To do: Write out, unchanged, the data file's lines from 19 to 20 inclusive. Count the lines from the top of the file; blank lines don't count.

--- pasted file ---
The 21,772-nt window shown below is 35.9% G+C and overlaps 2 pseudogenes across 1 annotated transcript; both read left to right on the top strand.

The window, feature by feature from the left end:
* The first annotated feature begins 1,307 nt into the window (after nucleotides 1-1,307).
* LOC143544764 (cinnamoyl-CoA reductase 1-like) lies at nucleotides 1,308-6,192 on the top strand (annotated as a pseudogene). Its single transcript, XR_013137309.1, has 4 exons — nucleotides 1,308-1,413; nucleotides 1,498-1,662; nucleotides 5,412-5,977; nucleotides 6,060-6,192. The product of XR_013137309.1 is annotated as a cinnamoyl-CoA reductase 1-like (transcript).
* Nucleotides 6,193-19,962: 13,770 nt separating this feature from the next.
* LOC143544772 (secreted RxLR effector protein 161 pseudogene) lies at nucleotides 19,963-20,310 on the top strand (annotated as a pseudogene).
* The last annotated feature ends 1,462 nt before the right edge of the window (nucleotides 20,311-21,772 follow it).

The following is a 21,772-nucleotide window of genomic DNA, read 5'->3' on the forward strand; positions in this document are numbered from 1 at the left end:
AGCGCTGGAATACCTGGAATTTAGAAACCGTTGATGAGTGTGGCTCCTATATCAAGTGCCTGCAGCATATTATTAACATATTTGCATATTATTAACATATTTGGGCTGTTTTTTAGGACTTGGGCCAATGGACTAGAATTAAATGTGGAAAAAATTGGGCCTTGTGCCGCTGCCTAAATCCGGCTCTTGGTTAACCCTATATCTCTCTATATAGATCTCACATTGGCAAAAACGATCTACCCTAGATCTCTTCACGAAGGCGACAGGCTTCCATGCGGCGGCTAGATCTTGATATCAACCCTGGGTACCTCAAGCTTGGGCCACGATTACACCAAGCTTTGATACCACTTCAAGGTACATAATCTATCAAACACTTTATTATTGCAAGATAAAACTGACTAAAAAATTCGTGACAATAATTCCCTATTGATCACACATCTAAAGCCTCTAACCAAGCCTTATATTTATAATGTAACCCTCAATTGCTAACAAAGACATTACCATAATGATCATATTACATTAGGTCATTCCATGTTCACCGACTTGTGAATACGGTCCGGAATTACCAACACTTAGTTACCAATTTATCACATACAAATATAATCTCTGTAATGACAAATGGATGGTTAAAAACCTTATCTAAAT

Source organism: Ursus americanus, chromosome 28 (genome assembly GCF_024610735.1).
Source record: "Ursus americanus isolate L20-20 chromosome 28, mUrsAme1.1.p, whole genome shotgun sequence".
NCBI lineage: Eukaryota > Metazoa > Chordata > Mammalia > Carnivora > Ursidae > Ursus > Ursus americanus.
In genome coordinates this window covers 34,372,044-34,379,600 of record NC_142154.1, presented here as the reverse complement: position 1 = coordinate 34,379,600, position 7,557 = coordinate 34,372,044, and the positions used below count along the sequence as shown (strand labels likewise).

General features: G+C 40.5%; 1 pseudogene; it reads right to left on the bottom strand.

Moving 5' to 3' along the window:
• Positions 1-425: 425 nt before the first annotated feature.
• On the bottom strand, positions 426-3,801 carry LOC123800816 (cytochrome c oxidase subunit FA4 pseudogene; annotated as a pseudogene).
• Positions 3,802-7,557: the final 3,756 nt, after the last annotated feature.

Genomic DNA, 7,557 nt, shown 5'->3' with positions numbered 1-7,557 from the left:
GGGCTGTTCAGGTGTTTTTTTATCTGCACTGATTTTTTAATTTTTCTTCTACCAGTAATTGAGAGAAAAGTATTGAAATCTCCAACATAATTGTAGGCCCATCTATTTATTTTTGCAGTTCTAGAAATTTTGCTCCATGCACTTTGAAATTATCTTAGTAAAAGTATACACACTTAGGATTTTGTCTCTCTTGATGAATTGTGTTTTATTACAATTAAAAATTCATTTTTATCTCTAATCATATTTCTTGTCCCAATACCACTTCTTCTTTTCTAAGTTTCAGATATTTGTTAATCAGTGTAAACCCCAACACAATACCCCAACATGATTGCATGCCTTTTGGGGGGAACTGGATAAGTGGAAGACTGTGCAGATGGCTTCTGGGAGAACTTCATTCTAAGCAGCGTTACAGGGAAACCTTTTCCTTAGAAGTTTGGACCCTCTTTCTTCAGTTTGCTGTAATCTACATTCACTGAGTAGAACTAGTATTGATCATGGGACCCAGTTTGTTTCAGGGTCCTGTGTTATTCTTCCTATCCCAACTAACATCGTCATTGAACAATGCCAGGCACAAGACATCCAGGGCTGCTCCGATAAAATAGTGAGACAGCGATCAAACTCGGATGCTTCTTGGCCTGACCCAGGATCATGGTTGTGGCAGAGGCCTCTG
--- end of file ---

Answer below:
Genomic DNA, 7,557 nt, shown 5'->3' with positions numbered 1-7,557 from the left:
GGGCTGTTCAGGTGTTTTTTTATCTGCACTGATTTTTTAATTTTTCTTCTACCAGTAATTGAGAGAAAAGTATTGAAATCTCCAACATAATTGTAGGCCCATCTATTTATTTTTGCAGTTCTAGAAATTTTGCTCCATGCACTTTGAAATTATCTTAGTAAAAGTATACACACTTAGGATTTTGTCTCTCTTGATGAATTGTGTTTTATTACAATTAAAAATTCATTTTTATCTCTAATCATATTTCTTGTCCCAATACCACTTCTTCTTTTCTAAGTTTCAGATATTTGTTAATCAGTGTAAACCCCAACACAATACCCCAACATGATTGCATGCCTTTTGGGGGGAACTGGATAAGTGGAAGACTGTGCAGATGGCTTCTGGGAGAACTTCATTCTAAGCAGCGTTACAGGGAAACCTTTTCCTTAGAAGTTTGGACCCTCTTTCTTCAGTTTGCTGTAATCTACATTCACTGAGTAGAACTAGTATTGATCATGGGACCCAGTTTGTTTCAGGGTCCTGTGTTATTCTTCCTATCCCAACTAACATCGTCATTGAACAATGCCAGGCACAAGACATCCAGGGCTGCTCCGATAAAATAGTGAGACAGCGATCAAACTCGGATGCTTCTTGGCCTGACCCAGGATCATGGTTGTGGCAGAGGCCTCTG